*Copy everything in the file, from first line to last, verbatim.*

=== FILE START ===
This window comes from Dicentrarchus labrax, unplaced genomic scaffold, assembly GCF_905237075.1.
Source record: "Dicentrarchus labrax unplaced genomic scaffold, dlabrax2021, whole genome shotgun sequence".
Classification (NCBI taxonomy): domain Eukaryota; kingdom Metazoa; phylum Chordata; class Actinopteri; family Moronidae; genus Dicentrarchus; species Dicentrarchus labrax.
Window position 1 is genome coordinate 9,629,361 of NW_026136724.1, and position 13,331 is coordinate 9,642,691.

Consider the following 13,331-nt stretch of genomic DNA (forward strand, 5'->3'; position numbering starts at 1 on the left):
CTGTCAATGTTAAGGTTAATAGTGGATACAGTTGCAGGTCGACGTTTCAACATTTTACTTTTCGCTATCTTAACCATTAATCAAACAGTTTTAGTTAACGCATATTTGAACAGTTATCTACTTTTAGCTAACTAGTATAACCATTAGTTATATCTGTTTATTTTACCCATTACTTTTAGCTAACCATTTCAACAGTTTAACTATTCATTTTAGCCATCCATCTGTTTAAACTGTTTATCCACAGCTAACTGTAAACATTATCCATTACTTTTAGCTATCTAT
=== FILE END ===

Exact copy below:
This window comes from Dicentrarchus labrax, unplaced genomic scaffold, assembly GCF_905237075.1.
Source record: "Dicentrarchus labrax unplaced genomic scaffold, dlabrax2021, whole genome shotgun sequence".
Classification (NCBI taxonomy): domain Eukaryota; kingdom Metazoa; phylum Chordata; class Actinopteri; family Moronidae; genus Dicentrarchus; species Dicentrarchus labrax.
Window position 1 is genome coordinate 9,629,361 of NW_026136724.1, and position 13,331 is coordinate 9,642,691.

Consider the following 13,331-nt stretch of genomic DNA (forward strand, 5'->3'; position numbering starts at 1 on the left):
CTGTCAATGTTAAGGTTAATAGTGGATACAGTTGCAGGTCGACGTTTCAACATTTTACTTTTCGCTATCTTAACCATTAATCAAACAGTTTTAGTTAACGCATATTTGAACAGTTATCTACTTTTAGCTAACTAGTATAACCATTAGTTATATCTGTTTATTTTACCCATTACTTTTAGCTAACCATTTCAACAGTTTAACTATTCATTTTAGCCATCCATCTGTTTAAACTGTTTATCCACAGCTAACTGTAAACATTATCCATTACTTTTAGCTATCTAT